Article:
At The Motley Fool, we poke plenty of fun at Wall Street analysts and their endless cycle of upgrades, downgrades, and "initiating coverage at neutral." Today, we'll show you whether those bigwigs actually know what they're talking about. To help, we've enlisted Motley Fool CAPS to track the long-term performance of Wall Street's best and worst.

… And then there's Pacific Crest
None of that helps us much with Pacific Crest. The Portland-based stockpicker keeps stubbornly mum on most of its stock recommendations, only rarely letting one slip through a ratings aggregator like But some news items are pretty hard to keep quiet -- like yesterday's upgrade of Tesla Motors (Nasdaq: TSLA).

Yesterday was a very good day for Tesla. First, the U.S. Department of Energy placed Tesla alongside industry heavyweights Chrysler, Ford (NYSE: F), and General Motors (NYSE: GM), and energy magnates BP (NYSE: BP), Chevron (NYSE: CVX), ConocoPhillips (NYSE: COP), and ExxonMobil (NYSE: XOM) in its new "U.S. DRIVE" green car initiative.

According to Energy Secretary Steven Chu, DRIVE aims to "accelerate the development of clean, advanced, energy-efficient technologies for cars and light trucks and the infrastructure needed to support their widespread use." That's right up Tesla's alley.

Simultaneously, and perhaps coincidentally, Pacific Crest initiated coverage on Tesla's stock with an "outperform" rating. The analyst predicted that this $28 stock will reach $38 within 12 months.

[Pause for applause.]
On this happy occasion, I'd like to congratulate all the "DRIVE" appointees, and ask Pacific Crest just one question: "Are you out of your ever-lovin' mind?"

Sure, DRIVE sounds wonderful. But yesterday's DOE press release was long on talk and exceedingly short on numbers. No contract awards accompany Tesla's appointment to DRIVE, nor any grants, loans, or even vague statements of financial support from the government.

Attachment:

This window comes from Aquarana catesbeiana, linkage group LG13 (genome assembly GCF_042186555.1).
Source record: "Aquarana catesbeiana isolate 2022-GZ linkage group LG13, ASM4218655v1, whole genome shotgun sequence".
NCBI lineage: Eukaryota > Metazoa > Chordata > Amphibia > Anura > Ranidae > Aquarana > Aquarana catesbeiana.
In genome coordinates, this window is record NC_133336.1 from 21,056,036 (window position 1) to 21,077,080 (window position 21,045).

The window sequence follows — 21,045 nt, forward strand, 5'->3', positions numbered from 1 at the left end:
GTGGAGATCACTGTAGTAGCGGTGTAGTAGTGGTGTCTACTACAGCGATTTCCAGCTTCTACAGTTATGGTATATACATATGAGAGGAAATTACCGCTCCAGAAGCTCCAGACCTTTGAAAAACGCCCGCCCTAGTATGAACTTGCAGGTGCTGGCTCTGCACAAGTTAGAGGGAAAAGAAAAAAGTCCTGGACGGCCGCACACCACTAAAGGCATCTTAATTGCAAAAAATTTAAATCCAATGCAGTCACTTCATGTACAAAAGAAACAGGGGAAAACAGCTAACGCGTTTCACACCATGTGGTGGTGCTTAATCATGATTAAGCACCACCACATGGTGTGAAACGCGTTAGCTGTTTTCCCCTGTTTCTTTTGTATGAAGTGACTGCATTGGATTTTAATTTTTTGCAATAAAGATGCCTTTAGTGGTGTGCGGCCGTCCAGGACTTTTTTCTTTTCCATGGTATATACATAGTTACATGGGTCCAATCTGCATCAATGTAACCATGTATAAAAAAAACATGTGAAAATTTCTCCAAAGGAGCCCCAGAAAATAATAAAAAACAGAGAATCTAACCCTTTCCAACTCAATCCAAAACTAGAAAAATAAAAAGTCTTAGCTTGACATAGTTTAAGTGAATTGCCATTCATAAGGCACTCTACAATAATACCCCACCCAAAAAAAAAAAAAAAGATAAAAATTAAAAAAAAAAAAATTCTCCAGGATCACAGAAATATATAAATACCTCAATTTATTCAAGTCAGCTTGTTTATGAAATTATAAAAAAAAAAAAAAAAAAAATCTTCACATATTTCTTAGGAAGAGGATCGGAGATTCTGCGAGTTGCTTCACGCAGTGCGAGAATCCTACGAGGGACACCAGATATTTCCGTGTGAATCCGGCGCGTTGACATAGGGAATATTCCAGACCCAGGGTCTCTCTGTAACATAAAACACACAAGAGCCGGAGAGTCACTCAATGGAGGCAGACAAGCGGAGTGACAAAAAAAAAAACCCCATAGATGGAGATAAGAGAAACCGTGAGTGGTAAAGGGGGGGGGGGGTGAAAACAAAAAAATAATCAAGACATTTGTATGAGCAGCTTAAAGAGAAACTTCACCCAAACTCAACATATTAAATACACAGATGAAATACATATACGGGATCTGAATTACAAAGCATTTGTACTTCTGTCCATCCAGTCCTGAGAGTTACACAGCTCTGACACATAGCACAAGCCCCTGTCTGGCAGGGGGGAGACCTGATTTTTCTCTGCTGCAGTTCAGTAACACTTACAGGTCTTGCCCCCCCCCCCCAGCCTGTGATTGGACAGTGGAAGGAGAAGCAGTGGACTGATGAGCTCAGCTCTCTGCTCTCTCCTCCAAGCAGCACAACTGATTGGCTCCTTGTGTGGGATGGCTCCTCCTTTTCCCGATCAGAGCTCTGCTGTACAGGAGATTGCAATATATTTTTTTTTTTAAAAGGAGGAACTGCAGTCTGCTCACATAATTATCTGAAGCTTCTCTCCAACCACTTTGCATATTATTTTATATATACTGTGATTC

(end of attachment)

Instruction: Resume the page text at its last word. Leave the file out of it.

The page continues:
Frankly, Tesla really could have used some money. Last quarter, the company lost nearly $49 million, a result 66% worse than it posted a year earlier. The company burned $63.8 million in cash, a number nearly twice as bad as last year's. Over the past 12 months, Tesla's accumulated free cash flow totaled negative $198 million.

How can any analyst recommend buying a stock like this in good conscience?

Here's how
While I may not agree with Pacific Crest's conclusions, there's a method to its madness. The analyst knows what Tesla's done over the past year. It admits that Tesla will keep burning even more cash -- $400 million in all -- developing its Model S electric sedan, and then burn more building the Model X crossover. As a result, losses could accumulate, and the cash-burn could rise to a towering inferno, over the quarters to come.

But according to Pacific Crest, none of this matters.

Our electric future
According to Pacific Crest, Tesla is all about the far future. The analyst argues that Tesla's financial performance for "the next five quarters" is "irrelevant." Only after the Model S begins production in mid-2012 (anticipated output: 20,000 units annually) will we know how well the car sells at its anticipated $60,000 to $90,000 price tag.

Sell all 20,000 Model S'es at $60,000 a pop, and Tesla instantly becomes a $1.2 billion-annual-revenue business. Its $400 million development cost becomes a footnote, and the company becomes viable. Sell fewer than 20,000, though, and the company's future gets iffier.

Foolish final thought
That's where things get really interesting. Last month, Nissan and General Motors sold 1,067 electric Volts and Leafs combined. That was a nice pickup from March's number (906.) Still, if you run-rate these numbers out across a full year, we're still seeing two of the biggest car companies on the planet selling e-cars at the rate of less than 12,000 units per year -- at prices a fraction of what tiny Tesla will be asking for its Model S.

Maybe Tesla will make a go of it. Maybe Pacific Crest is right, and buyers who turned up their noses at electric econoboxes from GM and Nissan will rush to purchase stylish Model S'es priced "within the range of luxury ICE competitors." Then again, maybe Nissan, GM, and soon Toyota and Ford will eat Tesla's lunch, and the company will never be more than a niche player in this market.

Eight quarters from now, if Tesla's numbers look anything like they will for the next five quarters, investors will likely be pretty Pacific Crest-fallen.